—Typical intervention:

1. Chemotherapy with penicillin, salicylates, and steriods
2. Bed rest
3. Proper diet

Pharmacologic Intervention

—PENICILLIN – for 10 days ff. the onset of rheumatic fever.
—ERYTHROMYCIN – if allergic to penicillin
—Prophylactic doses of same med is given to prevent further attacks
—Monthly injections of Longacting Penicillin must be given for a period of 5 years in patients having one attack of Rheumatic fever
—SALICYLATES – to control fever and to relieve joint pain.
—Aspirin – give with food to reduce gastric irritation
—STERIODS – relieve inflammatory symptoms; prevent further scarring of tissue and may prevent development of sequelae such as Mitral stenosis

Nursing Management


* Cardiac function

* Tolerance to activity and feelings towards restriction

* Support Systems

* Coping Strategies

* Nutritional Status

* Level of Discomfort

* Knowledge with RF


1. Person will demonstrate progression toward an optimal level of physical activity tolerance.

2. Person will use adaptive coping strategies.

3. Person will experience increased comfort.

4. Person will show fewer behavioral and physical symptoms of anxiety.

5. Person will maintain or restore proper nutritional balance.

6. The person will restore or maintain hemodynamic status – lungs, Urine output, weight,

7. Person and SO will demonstrate adequate knowledge f rheumatic fever.

Nursing Dx and Interaction

—Alteration in Comfort
—Activity Intolerance – Bed rest (reduces strain on the heart and reduces metabolic needs)

* Temp is normal without salicylates

* Resting pulse (adults) <100>

Prognosis and Complication

—With antibiotic therapy, the prognosis is generally good. (only 1 – 2 % die from initial attack; acute myocarditis)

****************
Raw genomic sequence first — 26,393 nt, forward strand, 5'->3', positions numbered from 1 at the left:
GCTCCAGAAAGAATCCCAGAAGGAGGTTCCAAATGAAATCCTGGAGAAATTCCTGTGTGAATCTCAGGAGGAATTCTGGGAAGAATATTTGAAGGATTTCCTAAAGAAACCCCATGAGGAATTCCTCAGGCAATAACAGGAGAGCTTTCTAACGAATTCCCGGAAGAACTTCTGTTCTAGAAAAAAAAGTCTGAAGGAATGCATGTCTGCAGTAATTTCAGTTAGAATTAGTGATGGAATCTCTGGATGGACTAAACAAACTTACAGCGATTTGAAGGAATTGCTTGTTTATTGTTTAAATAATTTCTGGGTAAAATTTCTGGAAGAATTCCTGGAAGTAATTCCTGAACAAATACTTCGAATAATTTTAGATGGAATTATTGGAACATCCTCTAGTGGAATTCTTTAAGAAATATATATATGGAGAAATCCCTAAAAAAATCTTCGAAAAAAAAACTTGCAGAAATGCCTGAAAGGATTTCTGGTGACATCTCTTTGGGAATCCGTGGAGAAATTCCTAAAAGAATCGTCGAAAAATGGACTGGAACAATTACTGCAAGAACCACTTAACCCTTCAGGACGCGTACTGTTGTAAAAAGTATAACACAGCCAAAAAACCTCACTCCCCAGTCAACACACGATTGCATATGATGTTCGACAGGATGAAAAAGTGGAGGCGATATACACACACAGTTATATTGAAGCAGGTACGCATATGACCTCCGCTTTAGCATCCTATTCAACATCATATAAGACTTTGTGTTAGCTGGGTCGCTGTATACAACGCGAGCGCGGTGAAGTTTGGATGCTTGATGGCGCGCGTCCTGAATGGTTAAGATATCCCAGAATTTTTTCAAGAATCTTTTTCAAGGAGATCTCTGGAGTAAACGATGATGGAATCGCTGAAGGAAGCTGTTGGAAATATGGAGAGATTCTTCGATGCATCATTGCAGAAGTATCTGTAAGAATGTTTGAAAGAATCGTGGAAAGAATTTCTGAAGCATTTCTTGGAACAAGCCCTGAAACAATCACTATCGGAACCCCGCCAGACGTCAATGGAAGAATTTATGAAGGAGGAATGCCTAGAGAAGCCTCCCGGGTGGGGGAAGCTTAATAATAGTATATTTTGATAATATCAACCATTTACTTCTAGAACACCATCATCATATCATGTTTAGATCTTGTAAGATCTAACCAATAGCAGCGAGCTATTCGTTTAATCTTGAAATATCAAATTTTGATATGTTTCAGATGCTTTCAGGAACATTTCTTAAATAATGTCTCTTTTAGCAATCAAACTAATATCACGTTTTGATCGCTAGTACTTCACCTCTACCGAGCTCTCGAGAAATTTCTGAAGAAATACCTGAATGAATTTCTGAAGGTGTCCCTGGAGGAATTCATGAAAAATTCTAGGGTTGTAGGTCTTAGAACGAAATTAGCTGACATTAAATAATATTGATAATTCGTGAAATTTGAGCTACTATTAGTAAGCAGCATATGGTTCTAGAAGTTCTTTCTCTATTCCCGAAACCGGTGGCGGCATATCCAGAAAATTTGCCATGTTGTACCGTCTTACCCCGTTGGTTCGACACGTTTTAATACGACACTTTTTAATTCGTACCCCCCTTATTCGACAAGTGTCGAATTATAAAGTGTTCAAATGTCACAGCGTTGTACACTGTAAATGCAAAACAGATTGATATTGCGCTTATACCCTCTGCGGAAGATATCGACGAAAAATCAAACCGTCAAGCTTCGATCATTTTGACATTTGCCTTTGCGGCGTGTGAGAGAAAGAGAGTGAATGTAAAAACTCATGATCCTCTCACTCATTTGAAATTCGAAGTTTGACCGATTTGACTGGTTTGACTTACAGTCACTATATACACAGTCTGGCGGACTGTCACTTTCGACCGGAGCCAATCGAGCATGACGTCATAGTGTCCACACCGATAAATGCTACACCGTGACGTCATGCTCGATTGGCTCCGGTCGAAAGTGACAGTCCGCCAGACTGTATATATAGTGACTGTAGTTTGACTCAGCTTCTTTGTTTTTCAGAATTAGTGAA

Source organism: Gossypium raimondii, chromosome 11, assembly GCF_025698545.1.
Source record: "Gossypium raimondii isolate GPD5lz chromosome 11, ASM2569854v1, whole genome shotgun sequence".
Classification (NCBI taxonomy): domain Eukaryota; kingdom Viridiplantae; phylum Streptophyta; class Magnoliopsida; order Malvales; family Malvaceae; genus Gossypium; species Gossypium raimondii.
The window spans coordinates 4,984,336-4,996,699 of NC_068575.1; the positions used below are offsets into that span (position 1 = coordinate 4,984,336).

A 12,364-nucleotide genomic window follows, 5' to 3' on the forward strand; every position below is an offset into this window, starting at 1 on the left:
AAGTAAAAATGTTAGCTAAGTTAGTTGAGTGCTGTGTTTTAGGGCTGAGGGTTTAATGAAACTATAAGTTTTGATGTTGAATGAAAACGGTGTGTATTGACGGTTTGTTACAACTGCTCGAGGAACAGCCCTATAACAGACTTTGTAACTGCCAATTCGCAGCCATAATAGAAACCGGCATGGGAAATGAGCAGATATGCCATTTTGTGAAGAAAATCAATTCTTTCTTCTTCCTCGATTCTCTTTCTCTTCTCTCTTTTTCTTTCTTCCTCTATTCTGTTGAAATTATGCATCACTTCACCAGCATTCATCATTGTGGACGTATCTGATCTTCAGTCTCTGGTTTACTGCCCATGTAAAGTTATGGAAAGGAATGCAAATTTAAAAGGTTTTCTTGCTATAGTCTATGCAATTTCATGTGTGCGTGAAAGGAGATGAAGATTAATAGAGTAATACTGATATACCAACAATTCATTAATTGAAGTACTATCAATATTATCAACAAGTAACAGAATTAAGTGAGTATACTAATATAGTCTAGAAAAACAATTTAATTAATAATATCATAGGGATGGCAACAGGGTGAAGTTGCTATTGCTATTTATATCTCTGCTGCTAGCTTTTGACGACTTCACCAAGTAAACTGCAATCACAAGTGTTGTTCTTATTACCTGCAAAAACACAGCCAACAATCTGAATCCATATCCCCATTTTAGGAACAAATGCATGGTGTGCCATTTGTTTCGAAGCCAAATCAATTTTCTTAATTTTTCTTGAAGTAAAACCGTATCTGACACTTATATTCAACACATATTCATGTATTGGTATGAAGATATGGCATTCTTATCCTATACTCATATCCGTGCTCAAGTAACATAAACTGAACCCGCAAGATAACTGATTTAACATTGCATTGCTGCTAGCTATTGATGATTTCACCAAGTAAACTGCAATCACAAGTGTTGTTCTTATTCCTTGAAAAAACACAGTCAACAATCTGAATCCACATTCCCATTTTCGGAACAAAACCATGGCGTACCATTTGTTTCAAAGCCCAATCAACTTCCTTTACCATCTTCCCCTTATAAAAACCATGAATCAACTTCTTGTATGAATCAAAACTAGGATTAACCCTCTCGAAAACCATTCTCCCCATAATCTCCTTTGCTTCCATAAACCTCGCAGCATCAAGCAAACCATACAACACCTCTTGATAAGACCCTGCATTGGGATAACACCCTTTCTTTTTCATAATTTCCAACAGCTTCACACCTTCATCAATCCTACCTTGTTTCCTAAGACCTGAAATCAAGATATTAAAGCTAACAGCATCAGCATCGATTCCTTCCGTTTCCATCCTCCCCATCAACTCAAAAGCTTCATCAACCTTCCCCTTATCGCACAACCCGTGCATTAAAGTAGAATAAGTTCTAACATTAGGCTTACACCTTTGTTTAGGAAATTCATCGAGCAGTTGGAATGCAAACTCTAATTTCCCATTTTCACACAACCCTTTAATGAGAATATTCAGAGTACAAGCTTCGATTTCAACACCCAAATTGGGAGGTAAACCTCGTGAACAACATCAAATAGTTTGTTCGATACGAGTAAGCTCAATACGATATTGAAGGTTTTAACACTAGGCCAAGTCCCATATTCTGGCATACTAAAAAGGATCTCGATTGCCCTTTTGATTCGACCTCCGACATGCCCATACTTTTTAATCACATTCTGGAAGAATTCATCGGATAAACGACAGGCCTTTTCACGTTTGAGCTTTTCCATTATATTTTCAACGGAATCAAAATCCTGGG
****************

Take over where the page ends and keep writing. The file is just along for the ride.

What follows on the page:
—Laboratory and clinical signs subsides within one to two months following therapy.
—Some develop residual heart damage:


SOURCE: Mr. Euno Carlo Raymundo D. Arreola, RN

FEU, CEU top nursing schools

The Commission on Higher Education (CHEd) announced on Tuesday the top-performing schools offering the Bachelor of Science in Nursing programs in the country for 2009.

These schools rated higher than 40.70% national passing average set by the Professional Regulations Commission (PRC) and the school's number of exam takers in the recent results of the licensure examinations for nursing.

The top nursing schools for 2009 for Range 1 (with 1,000 and up takers) are: Far Eastern University-Manila (NCR) with 1,982 passers out of 2,656 takers or 74.62 percent passing rate; Centro Escolar University-Manila (NCR) with 720 out of 1,002 or 71.86 %; Manila Doctors College (NCR) with 704 out of 1,011 or 69.63 %; Manila Central University-Caloocan City (NCR) with 598 out of 1,048 or 57.06%; University of the Cordilleras (CAR) with 978 out of 1,743 or 56.11%; University of Cebu (Region 7) with 829 out of 1,529 or 54.22%; University of Pangasinan with 627 out of 1,217 or 51.52%; University of San Carlos (Region 7) with 508 out of 1005 or 50.55%; Western Mindanao State University (Region 9) with 587 out of 1,179 or 49.79%; University of the Visayas-Mandaue City (Region 7) with 679 out of 1,48 or 45.72%; Arellano University-Manila (NCR) with 967 out of 2,116 or 45.70%; Brokenshire College (Region 11) with 649 out of 1,456 or 44.57%; Riverside College (Region 6) with 785 out of 1,763 or 44.53%; Davao Doctors College, Inc. (Region 11) with 784 out of 1,805 or 43.43%; Iloilo Doctors' College (Region 6) with 687 out of 1,590 or 43.21%; and Wesleyan University of the Philippines-Cabanatuan City (Region 3) 639 out of 1,524 or 41.93%.